A husband and wife go to a counselor after 15 years of marriage. The counselor asks them what the problem is and the wife goes into a tirade listing every problem they have ever had in the 15 years they’ve been married. She goes on and on and on. Finally, the counselor gets up, goes around the desk, embraces the woman and kisses her passionately. The woman shuts up and sits quietly in a daze. The counselor turns to the husband and says “That is what your wife needs at least three times a week. Can you do that?” The husband thinks for a moment and replies, “Well, I can get her here Monday and Wednesday, but on Friday, I fly fish for trout.”
Another night at my fly tying class last night, very interesting.
On the way back home I got to discussing with Alex another river that we fish and just how special it actually is. The river is split with reeds and islands and weed beds making the currents form hundreds of small pools, riffles and runs. It is essentially like fishing hundreds of small streams all at once. Very tricking fly fishing. Very technical as you are constantly thinking about drag and the trout are especially spooky (Alberto loves it and disapproves strongly of me even posting a picture – it is a very fragile environment). The wading is the stuff of nightmares big boulders, small boulders, sudden drop offs and occasional sandy drop offs. Last season I had a bad time as I was using rubber boots which meant I slipped all over the place but this year I have my new boots from Orvis with felt soles so should be ok.
We got to reminisce about a session we had at the tail end of the season when basically everything seemed to go just right – every time we looked up we seen another rising trout and it did not matter one jot whether we landed another trout as we had so many anyway.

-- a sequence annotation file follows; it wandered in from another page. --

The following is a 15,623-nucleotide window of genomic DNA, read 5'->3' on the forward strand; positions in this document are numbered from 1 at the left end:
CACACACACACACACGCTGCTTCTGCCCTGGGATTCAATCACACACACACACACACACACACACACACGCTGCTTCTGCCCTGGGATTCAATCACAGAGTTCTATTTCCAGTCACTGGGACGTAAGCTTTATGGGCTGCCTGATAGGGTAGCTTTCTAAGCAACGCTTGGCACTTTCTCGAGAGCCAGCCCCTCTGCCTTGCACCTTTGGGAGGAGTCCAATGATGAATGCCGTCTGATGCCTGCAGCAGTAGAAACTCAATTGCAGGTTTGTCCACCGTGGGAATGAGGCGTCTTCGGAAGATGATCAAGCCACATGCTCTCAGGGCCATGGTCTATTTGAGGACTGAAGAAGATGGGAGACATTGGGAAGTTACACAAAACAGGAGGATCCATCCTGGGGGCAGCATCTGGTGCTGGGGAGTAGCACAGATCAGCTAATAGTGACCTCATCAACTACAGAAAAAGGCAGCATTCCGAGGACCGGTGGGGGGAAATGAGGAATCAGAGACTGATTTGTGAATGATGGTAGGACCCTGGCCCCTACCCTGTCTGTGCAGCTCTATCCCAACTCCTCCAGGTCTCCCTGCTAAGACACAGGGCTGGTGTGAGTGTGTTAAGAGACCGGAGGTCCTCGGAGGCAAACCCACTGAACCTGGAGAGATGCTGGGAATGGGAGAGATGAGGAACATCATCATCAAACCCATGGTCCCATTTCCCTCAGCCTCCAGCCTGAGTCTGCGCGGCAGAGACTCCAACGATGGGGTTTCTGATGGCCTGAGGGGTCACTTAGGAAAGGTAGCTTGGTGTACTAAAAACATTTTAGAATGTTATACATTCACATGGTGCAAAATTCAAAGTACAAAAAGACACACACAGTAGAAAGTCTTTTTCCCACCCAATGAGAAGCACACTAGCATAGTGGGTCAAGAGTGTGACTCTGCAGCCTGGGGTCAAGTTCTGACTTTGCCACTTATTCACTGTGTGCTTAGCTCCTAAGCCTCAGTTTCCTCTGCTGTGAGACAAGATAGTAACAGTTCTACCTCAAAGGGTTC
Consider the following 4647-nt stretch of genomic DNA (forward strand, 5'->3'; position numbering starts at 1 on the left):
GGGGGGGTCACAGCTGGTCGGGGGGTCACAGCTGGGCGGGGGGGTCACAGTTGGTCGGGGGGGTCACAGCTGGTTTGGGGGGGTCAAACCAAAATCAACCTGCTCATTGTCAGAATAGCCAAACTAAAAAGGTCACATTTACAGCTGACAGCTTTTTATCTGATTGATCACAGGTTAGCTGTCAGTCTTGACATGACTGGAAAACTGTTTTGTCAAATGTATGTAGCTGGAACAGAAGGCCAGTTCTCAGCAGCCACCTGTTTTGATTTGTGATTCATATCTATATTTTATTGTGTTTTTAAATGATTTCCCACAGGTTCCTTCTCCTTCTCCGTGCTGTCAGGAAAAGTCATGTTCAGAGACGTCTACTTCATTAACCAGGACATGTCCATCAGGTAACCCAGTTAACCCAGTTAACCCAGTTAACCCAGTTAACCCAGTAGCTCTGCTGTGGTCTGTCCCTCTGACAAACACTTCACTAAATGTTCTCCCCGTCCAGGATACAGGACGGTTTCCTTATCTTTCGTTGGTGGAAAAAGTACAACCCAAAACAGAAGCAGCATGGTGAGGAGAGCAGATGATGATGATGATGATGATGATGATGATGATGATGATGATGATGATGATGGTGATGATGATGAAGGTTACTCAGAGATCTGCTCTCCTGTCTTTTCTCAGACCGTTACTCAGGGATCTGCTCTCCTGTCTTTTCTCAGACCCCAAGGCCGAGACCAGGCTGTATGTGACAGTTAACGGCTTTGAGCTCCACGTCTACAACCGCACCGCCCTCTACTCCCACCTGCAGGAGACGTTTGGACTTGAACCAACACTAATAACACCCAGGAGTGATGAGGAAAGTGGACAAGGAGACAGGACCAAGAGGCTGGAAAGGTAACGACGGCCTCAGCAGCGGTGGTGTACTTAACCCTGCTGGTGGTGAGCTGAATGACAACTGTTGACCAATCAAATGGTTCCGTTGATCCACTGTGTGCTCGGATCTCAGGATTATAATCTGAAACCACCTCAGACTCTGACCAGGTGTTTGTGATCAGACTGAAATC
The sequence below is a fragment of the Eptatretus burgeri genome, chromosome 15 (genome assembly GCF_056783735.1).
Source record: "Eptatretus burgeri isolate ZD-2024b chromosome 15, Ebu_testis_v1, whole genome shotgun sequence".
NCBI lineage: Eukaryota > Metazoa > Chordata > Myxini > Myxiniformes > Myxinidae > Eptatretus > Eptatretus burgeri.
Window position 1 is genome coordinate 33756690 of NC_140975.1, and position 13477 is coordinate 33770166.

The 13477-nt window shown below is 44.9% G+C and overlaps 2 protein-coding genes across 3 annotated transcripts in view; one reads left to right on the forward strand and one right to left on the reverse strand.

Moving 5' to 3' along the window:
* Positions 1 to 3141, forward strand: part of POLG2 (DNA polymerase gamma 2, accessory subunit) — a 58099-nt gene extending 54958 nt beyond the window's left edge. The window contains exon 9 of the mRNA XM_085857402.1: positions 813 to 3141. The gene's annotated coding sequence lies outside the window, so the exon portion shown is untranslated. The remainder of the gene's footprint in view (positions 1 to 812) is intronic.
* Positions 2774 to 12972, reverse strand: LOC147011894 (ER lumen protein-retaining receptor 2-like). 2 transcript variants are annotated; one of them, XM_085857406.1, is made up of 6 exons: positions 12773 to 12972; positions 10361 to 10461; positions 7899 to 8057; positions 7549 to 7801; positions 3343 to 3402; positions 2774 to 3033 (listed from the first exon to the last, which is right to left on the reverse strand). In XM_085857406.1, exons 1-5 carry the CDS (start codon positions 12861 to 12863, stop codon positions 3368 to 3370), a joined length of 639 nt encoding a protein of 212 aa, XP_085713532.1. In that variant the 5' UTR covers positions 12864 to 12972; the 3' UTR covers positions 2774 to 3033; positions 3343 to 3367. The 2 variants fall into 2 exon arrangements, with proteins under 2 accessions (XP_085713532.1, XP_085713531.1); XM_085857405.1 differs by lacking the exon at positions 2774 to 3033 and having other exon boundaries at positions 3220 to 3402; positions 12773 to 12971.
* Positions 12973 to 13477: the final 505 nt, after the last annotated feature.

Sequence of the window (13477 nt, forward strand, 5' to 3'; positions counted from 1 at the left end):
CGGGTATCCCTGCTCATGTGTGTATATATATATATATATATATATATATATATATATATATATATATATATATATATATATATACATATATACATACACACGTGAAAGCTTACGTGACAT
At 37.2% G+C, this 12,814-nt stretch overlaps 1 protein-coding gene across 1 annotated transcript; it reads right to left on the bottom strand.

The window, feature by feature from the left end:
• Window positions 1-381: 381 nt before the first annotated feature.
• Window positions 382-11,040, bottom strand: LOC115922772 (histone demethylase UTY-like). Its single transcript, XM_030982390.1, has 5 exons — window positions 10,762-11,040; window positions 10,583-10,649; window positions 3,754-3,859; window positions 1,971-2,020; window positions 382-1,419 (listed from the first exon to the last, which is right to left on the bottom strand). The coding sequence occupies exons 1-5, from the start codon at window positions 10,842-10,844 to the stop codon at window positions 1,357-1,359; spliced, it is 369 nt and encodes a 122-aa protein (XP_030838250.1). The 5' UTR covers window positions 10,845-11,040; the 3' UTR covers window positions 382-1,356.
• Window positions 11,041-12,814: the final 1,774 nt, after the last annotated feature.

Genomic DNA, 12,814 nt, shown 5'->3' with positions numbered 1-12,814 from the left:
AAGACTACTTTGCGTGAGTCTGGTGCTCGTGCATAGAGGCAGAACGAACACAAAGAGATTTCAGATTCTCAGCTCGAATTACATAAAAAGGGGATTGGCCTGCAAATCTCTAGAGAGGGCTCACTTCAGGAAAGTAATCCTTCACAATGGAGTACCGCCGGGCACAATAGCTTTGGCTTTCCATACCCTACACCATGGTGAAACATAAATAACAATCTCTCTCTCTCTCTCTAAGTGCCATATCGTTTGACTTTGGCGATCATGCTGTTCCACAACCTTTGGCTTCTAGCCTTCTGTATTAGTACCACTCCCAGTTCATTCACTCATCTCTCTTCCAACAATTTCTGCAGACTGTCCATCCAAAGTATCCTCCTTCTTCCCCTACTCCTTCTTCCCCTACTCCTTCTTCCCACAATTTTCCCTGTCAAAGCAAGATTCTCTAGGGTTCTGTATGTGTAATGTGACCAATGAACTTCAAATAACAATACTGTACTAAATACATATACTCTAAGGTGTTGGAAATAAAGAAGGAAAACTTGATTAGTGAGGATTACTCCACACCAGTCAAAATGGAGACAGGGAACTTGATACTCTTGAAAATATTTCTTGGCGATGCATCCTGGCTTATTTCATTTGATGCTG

I stood below a little crease in the water – it was maybe a yard wide and a couple of yards long where I caught around 4-5 trout each one as plump as the one I had before. I stood there for around half an hour thinking that there must be a limitless amount of trout coming from this little riffle. I was loathe to move on because as soon as I thought the crease was fished out another trout would come to me.
We got to thinking and talking about the amount you learn about trout behaviour and what you know you have to do and simply don’t put into practice. This year Mike and I have pretty much decided should be the Year of Stealth and with this I got to thinking about the way we approach this river. For a start we approach it over a hill and are in full view of around 200 yards of river. Are the trout spooked by this? There are cows wandering around the field so do the trout think we are just a funny cow (something I assume they are used to seeing) Should we be getting on our hands an knees and crawling the last hundred yards to the river or is simply walking quietly without making any sudden movements enough?
Sunday is our first trip of the season to this little section of river and I just think we might put some of these thoughts into action. The weather looks good and is looking to be April temperatures – well – the average April temp is around 11oc and Sunday is to be 12-13 so the heat should be enough to get some Large Dark Olives on the water and maybe some trout rising. I don’t want to hex the start of the season but it does kind of look like we are having a nice Spring which boads well for part two of what may become an annual “Big River Bonanza” at the end of April.
Thank monkeys it is Friday – I have had a hellish week at work – I swear the only thing that keeps me going sometimes is knowing that somewhere a few miles from where I am there is a rising trout.